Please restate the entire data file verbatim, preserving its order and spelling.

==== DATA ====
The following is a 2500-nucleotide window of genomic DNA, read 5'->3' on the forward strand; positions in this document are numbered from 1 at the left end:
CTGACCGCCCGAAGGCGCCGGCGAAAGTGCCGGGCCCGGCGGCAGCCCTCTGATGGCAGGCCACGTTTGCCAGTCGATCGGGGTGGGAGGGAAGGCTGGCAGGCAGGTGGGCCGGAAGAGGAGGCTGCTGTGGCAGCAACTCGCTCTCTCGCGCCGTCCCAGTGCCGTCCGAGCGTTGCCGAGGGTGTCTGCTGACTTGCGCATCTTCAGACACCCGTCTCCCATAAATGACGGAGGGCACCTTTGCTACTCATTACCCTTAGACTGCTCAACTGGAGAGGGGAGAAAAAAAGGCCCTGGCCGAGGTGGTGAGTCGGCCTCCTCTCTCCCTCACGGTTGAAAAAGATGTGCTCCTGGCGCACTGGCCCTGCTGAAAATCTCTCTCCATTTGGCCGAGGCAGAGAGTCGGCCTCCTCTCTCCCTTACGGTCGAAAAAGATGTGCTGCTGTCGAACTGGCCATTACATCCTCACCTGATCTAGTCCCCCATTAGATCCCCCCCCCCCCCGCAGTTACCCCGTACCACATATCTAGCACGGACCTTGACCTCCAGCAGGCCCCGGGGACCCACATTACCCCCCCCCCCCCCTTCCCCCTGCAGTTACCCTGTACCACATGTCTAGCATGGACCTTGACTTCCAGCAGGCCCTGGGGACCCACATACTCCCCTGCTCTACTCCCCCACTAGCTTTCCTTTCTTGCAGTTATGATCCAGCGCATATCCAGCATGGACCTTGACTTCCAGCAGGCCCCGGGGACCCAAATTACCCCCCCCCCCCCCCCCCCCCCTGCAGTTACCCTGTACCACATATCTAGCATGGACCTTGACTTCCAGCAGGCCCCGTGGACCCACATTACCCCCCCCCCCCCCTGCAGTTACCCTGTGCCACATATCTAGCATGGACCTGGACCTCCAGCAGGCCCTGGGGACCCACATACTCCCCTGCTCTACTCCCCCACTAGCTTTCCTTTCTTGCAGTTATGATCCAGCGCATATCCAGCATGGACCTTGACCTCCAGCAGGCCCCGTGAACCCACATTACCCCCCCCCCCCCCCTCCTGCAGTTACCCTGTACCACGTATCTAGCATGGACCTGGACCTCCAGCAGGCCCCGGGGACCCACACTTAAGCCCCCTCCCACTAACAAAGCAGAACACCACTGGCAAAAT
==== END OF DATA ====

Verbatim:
The following is a 2500-nucleotide window of genomic DNA, read 5'->3' on the forward strand; positions in this document are numbered from 1 at the left end:
CTGACCGCCCGAAGGCGCCGGCGAAAGTGCCGGGCCCGGCGGCAGCCCTCTGATGGCAGGCCACGTTTGCCAGTCGATCGGGGTGGGAGGGAAGGCTGGCAGGCAGGTGGGCCGGAAGAGGAGGCTGCTGTGGCAGCAACTCGCTCTCTCGCGCCGTCCCAGTGCCGTCCGAGCGTTGCCGAGGGTGTCTGCTGACTTGCGCATCTTCAGACACCCGTCTCCCATAAATGACGGAGGGCACCTTTGCTACTCATTACCCTTAGACTGCTCAACTGGAGAGGGGAGAAAAAAAGGCCCTGGCCGAGGTGGTGAGTCGGCCTCCTCTCTCCCTCACGGTTGAAAAAGATGTGCTCCTGGCGCACTGGCCCTGCTGAAAATCTCTCTCCATTTGGCCGAGGCAGAGAGTCGGCCTCCTCTCTCCCTTACGGTCGAAAAAGATGTGCTGCTGTCGAACTGGCCATTACATCCTCACCTGATCTAGTCCCCCATTAGATCCCCCCCCCCCCCGCAGTTACCCCGTACCACATATCTAGCACGGACCTTGACCTCCAGCAGGCCCCGGGGACCCACATTACCCCCCCCCCCCCCTTCCCCCTGCAGTTACCCTGTACCACATGTCTAGCATGGACCTTGACTTCCAGCAGGCCCTGGGGACCCACATACTCCCCTGCTCTACTCCCCCACTAGCTTTCCTTTCTTGCAGTTATGATCCAGCGCATATCCAGCATGGACCTTGACTTCCAGCAGGCCCCGGGGACCCAAATTACCCCCCCCCCCCCCCCCCCCCCTGCAGTTACCCTGTACCACATATCTAGCATGGACCTTGACTTCCAGCAGGCCCCGTGGACCCACATTACCCCCCCCCCCCCCTGCAGTTACCCTGTGCCACATATCTAGCATGGACCTGGACCTCCAGCAGGCCCTGGGGACCCACATACTCCCCTGCTCTACTCCCCCACTAGCTTTCCTTTCTTGCAGTTATGATCCAGCGCATATCCAGCATGGACCTTGACCTCCAGCAGGCCCCGTGAACCCACATTACCCCCCCCCCCCCCCTCCTGCAGTTACCCTGTACCACGTATCTAGCATGGACCTGGACCTCCAGCAGGCCCCGGGGACCCACACTTAAGCCCCCTCCCACTAACAAAGCAGAACACCACTGGCAAAAT